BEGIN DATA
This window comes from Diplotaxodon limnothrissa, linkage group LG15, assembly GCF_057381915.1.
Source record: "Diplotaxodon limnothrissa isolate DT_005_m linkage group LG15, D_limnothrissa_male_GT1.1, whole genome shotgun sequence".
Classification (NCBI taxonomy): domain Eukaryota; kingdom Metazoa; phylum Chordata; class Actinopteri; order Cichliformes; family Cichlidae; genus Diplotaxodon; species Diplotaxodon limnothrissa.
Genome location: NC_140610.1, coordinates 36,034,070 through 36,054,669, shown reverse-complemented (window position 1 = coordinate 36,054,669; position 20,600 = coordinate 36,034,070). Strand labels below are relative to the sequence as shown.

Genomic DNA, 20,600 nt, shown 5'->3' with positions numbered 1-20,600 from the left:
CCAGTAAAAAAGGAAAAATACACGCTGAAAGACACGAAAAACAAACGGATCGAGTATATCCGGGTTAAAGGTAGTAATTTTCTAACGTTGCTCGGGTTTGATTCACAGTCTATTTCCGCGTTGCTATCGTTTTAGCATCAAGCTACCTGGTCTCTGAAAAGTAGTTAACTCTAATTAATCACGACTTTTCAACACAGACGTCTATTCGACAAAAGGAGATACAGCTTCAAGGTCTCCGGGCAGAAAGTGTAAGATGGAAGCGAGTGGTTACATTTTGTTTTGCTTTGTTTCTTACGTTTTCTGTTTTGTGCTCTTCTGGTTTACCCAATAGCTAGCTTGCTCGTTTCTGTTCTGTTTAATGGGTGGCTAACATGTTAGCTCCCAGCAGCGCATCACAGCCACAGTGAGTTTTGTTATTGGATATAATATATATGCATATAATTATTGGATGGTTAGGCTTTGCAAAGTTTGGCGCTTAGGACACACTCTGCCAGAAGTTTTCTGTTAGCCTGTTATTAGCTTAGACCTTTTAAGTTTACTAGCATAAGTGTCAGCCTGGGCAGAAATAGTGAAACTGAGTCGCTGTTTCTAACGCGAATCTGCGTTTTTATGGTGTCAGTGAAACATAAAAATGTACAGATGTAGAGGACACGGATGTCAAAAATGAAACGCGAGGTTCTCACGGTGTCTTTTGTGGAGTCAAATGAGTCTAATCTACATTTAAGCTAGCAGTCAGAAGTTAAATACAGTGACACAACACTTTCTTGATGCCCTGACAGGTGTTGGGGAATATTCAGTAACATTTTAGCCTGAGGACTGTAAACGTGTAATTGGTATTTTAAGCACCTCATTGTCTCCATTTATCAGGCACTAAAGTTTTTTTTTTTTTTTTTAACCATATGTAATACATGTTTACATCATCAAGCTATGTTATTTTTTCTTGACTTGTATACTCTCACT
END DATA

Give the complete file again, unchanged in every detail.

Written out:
This window comes from Diplotaxodon limnothrissa, linkage group LG15, assembly GCF_057381915.1.
Source record: "Diplotaxodon limnothrissa isolate DT_005_m linkage group LG15, D_limnothrissa_male_GT1.1, whole genome shotgun sequence".
Classification (NCBI taxonomy): domain Eukaryota; kingdom Metazoa; phylum Chordata; class Actinopteri; order Cichliformes; family Cichlidae; genus Diplotaxodon; species Diplotaxodon limnothrissa.
Genome location: NC_140610.1, coordinates 36,034,070 through 36,054,669, shown reverse-complemented (window position 1 = coordinate 36,054,669; position 20,600 = coordinate 36,034,070). Strand labels below are relative to the sequence as shown.

Genomic DNA, 20,600 nt, shown 5'->3' with positions numbered 1-20,600 from the left:
CCAGTAAAAAAGGAAAAATACACGCTGAAAGACACGAAAAACAAACGGATCGAGTATATCCGGGTTAAAGGTAGTAATTTTCTAACGTTGCTCGGGTTTGATTCACAGTCTATTTCCGCGTTGCTATCGTTTTAGCATCAAGCTACCTGGTCTCTGAAAAGTAGTTAACTCTAATTAATCACGACTTTTCAACACAGACGTCTATTCGACAAAAGGAGATACAGCTTCAAGGTCTCCGGGCAGAAAGTGTAAGATGGAAGCGAGTGGTTACATTTTGTTTTGCTTTGTTTCTTACGTTTTCTGTTTTGTGCTCTTCTGGTTTACCCAATAGCTAGCTTGCTCGTTTCTGTTCTGTTTAATGGGTGGCTAACATGTTAGCTCCCAGCAGCGCATCACAGCCACAGTGAGTTTTGTTATTGGATATAATATATATGCATATAATTATTGGATGGTTAGGCTTTGCAAAGTTTGGCGCTTAGGACACACTCTGCCAGAAGTTTTCTGTTAGCCTGTTATTAGCTTAGACCTTTTAAGTTTACTAGCATAAGTGTCAGCCTGGGCAGAAATAGTGAAACTGAGTCGCTGTTTCTAACGCGAATCTGCGTTTTTATGGTGTCAGTGAAACATAAAAATGTACAGATGTAGAGGACACGGATGTCAAAAATGAAACGCGAGGTTCTCACGGTGTCTTTTGTGGAGTCAAATGAGTCTAATCTACATTTAAGCTAGCAGTCAGAAGTTAAATACAGTGACACAACACTTTCTTGATGCCCTGACAGGTGTTGGGGAATATTCAGTAACATTTTAGCCTGAGGACTGTAAACGTGTAATTGGTATTTTAAGCACCTCATTGTCTCCATTTATCAGGCACTAAAGTTTTTTTTTTTTTTTTTAACCATATGTAATACATGTTTACATCATCAAGCTATGTTATTTTTTCTTGACTTGTATACTCTCACT